A new Harvard CAPS-Harris Poll survey released exclusively to The Hill showed that Republicans now have a slight advantage in the congressional generic ballot.
Neither party got a majority of voters to back it, but 45% of those surveyed said they would vote for the Republican in their local congressional race, while 42% said they would vote for the Democrat. 13% weren’t sure which way they would vote.
Democrats only have the thinnest of majorities in both houses of Congress, and Republicans already had a decent chance of winning back a majority in the House at least, given that the party in executive power usually loses seats in the midterm.
Recent events including the disastrous Afghanistan pullout, high inflation brought on by huge spending, and surging illegal immigration have also hurt Democrats, who are in charge of both the executive and legislative branches.
Democrats chances growing slimmer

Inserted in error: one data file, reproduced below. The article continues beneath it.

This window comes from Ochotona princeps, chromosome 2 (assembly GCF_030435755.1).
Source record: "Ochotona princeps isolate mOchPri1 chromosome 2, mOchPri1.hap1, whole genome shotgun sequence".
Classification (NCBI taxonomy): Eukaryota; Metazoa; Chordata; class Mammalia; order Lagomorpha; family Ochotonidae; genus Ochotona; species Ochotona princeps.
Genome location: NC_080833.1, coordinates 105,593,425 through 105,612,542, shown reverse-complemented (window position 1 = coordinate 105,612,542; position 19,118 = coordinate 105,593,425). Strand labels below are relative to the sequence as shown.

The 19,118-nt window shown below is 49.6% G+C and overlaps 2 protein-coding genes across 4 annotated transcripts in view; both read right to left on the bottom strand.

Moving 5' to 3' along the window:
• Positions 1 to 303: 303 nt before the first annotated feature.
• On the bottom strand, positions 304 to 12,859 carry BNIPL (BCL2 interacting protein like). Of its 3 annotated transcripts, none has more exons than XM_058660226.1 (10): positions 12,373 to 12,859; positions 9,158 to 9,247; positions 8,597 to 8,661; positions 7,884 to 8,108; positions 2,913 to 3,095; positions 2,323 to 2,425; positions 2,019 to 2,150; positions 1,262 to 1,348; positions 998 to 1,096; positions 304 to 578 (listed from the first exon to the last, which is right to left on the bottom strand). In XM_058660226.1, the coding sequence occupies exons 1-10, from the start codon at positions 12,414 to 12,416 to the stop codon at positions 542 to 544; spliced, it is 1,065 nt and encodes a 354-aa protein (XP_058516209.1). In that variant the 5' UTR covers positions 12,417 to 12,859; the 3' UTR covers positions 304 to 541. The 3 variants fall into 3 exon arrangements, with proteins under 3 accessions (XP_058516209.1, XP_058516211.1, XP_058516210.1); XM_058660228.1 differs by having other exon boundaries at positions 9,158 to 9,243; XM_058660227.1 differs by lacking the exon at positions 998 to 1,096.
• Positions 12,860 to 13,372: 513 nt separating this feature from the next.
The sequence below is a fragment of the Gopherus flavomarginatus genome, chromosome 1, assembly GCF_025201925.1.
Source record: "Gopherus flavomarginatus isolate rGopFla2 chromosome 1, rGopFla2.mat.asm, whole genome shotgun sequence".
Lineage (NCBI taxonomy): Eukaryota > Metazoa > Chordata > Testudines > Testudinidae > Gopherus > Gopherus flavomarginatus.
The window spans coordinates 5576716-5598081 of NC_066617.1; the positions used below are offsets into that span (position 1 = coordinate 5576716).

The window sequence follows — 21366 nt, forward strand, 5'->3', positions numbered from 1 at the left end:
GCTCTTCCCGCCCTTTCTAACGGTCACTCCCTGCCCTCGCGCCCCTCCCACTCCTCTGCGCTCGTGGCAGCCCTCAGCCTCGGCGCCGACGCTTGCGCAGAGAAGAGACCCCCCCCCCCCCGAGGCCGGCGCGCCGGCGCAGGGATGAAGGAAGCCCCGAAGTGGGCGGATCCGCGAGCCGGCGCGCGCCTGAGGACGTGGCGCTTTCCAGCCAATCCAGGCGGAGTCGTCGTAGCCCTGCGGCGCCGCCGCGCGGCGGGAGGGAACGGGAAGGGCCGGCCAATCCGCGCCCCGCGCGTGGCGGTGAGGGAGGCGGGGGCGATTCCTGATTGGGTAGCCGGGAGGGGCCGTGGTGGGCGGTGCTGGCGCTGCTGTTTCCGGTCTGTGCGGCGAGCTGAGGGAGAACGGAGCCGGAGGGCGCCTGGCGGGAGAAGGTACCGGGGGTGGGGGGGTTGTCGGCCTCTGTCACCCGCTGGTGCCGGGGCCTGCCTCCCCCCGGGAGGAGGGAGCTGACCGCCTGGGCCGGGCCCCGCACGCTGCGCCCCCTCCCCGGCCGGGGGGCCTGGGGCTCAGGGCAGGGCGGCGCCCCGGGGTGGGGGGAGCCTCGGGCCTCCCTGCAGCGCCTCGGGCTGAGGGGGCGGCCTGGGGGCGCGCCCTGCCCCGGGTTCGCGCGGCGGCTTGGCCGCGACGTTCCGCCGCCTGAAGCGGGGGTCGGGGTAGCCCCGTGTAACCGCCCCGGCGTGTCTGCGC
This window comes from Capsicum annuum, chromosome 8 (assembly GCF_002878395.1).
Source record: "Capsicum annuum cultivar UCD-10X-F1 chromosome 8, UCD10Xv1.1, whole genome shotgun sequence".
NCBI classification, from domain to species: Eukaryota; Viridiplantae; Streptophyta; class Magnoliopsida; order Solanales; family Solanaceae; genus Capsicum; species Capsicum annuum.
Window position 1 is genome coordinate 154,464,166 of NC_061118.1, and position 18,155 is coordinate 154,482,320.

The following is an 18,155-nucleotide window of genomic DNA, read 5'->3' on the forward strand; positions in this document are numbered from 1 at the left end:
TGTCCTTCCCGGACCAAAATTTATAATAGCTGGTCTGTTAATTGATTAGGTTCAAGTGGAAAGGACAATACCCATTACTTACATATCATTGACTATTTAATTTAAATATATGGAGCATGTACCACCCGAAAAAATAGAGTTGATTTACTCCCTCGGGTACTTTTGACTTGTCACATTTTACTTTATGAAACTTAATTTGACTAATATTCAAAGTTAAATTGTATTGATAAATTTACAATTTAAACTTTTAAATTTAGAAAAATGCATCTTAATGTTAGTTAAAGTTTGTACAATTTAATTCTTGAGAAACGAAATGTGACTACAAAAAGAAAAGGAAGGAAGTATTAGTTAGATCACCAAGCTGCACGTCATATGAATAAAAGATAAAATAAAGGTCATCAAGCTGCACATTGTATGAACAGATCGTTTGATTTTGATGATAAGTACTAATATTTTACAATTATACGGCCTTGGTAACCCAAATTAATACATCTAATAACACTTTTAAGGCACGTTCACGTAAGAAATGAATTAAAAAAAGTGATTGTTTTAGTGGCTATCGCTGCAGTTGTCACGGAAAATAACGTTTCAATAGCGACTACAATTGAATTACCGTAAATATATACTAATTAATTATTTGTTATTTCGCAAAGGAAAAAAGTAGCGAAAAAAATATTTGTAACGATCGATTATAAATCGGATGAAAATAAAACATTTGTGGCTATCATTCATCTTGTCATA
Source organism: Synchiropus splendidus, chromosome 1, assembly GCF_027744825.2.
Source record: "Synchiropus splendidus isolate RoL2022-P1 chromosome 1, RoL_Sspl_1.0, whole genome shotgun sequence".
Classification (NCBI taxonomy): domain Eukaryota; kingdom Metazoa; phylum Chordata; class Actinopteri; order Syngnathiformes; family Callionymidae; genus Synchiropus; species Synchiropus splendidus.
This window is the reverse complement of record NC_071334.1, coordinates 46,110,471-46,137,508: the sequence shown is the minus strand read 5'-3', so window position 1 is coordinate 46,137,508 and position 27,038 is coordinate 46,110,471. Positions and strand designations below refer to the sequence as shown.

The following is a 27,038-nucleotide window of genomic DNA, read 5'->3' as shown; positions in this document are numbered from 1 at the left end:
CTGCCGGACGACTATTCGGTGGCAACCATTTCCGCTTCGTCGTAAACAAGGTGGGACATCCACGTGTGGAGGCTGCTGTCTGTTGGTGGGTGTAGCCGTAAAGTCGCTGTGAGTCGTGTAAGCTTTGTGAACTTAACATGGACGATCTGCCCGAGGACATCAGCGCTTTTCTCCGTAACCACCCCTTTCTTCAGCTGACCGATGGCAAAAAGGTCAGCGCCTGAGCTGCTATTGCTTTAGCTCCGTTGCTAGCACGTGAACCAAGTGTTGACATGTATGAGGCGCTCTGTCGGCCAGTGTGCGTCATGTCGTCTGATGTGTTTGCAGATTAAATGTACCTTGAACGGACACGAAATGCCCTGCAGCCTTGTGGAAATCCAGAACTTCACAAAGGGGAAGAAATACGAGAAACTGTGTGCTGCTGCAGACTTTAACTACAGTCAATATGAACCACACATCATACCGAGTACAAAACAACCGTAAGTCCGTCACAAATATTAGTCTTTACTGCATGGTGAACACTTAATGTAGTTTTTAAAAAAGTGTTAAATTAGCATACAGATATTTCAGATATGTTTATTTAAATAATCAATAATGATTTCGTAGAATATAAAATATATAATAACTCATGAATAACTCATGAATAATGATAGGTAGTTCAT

There is also a redistricting process underway that is expected to benefit Republicans, after the 2020 Census numbers were made public.
Several longtime House Democrats have announced their retirements or said they would run for other offices ahead of the midterms, and even House Speaker Nancy Pelosi (D-CA) has not said whether she will run for re-election.
“The public is once again sour on the president, the Democrats, the economy and the Republicans. Given the Democrats are in charge, this hurts them more and the Republicans now have the edge in any election,” pollster Mark Penn said.
But congressional approval ratings are not that different between the two parties. Democrats had a 38% approval rating in the poll, while 39% approved of Republicans.
A lot can happen
And Republicans should not get too confident about an election that is still a year away. A lot can happen in a year that could change the trajectory of an election, and Democrats will no doubt be working as hard as they can to make voters doubt Republicans.
The Democrat Congress is also working to pass voting bills that would give Democrats more of an advantage as well as make it easier to cheat in elections, like universal mail-in balloting and a ban on requiring ID to vote.
So far, the divided Senate has held back any such bills from passing, but if Democrats can get one or two moderates to change their minds on the filibuster, that could easily change by next year.
And while Republican majorities would stop a lot of bad legislation from being passed, it would likely result in gridlock that could embolden President Joe Biden to use more executive actions, which are harder to stop.